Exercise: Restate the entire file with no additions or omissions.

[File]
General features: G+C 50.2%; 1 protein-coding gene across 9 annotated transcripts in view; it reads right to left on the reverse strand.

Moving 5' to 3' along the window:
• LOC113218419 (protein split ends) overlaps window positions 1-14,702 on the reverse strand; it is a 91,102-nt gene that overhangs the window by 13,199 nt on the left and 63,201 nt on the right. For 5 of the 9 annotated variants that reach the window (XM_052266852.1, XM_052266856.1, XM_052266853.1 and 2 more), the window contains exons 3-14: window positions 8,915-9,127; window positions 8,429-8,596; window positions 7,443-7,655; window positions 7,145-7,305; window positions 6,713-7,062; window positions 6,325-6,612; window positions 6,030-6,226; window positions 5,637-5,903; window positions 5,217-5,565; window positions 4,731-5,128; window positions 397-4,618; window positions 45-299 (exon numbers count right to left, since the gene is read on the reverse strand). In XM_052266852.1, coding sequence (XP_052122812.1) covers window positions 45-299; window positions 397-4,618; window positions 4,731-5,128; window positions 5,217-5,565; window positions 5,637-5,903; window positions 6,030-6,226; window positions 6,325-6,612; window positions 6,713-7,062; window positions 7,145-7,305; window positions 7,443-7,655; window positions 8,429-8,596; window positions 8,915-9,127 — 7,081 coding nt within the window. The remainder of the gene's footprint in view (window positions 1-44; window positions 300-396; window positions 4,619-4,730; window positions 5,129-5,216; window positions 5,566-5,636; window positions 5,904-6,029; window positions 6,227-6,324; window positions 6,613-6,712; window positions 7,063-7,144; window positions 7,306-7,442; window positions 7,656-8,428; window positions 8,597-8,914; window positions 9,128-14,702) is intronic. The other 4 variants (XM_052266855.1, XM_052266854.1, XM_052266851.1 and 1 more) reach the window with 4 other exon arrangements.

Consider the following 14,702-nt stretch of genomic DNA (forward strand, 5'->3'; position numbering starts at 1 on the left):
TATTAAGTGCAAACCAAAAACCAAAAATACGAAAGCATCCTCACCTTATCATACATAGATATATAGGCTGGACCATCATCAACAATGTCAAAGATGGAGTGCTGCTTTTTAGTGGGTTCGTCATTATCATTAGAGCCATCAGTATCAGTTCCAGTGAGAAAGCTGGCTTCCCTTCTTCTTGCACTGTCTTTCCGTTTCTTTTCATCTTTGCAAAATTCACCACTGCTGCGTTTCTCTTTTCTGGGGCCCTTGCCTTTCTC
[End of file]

General features: G+C 50.2%; 1 protein-coding gene across 9 annotated transcripts in view; it reads right to left on the reverse strand.

Moving 5' to 3' along the window:
• LOC113218419 (protein split ends) overlaps window positions 1-14,702 on the reverse strand; it is a 91,102-nt gene that overhangs the window by 13,199 nt on the left and 63,201 nt on the right. For 5 of the 9 annotated variants that reach the window (XM_052266852.1, XM_052266856.1, XM_052266853.1 and 2 more), the window contains exons 3-14: window positions 8,915-9,127; window positions 8,429-8,596; window positions 7,443-7,655; window positions 7,145-7,305; window positions 6,713-7,062; window positions 6,325-6,612; window positions 6,030-6,226; window positions 5,637-5,903; window positions 5,217-5,565; window positions 4,731-5,128; window positions 397-4,618; window positions 45-299 (exon numbers count right to left, since the gene is read on the reverse strand). In XM_052266852.1, coding sequence (XP_052122812.1) covers window positions 45-299; window positions 397-4,618; window positions 4,731-5,128; window positions 5,217-5,565; window positions 5,637-5,903; window positions 6,030-6,226; window positions 6,325-6,612; window positions 6,713-7,062; window positions 7,145-7,305; window positions 7,443-7,655; window positions 8,429-8,596; window positions 8,915-9,127 — 7,081 coding nt within the window. The remainder of the gene's footprint in view (window positions 1-44; window positions 300-396; window positions 4,619-4,730; window positions 5,129-5,216; window positions 5,566-5,636; window positions 5,904-6,029; window positions 6,227-6,324; window positions 6,613-6,712; window positions 7,063-7,144; window positions 7,306-7,442; window positions 7,656-8,428; window positions 8,597-8,914; window positions 9,128-14,702) is intronic. The other 4 variants (XM_052266855.1, XM_052266854.1, XM_052266851.1 and 1 more) reach the window with 4 other exon arrangements.

Consider the following 14,702-nt stretch of genomic DNA (forward strand, 5'->3'; position numbering starts at 1 on the left):
TATTAAGTGCAAACCAAAAACCAAAAATACGAAAGCATCCTCACCTTATCATACATAGATATATAGGCTGGACCATCATCAACAATGTCAAAGATGGAGTGCTGCTTTTTAGTGGGTTCGTCATTATCATTAGAGCCATCAGTATCAGTTCCAGTGAGAAAGCTGGCTTCCCTTCTTCTTGCACTGTCTTTCCGTTTCTTTTCATCTTTGCAAAATTCACCACTGCTGCGTTTCTCTTTTCTGGGGCCCTTGCCTTTCTC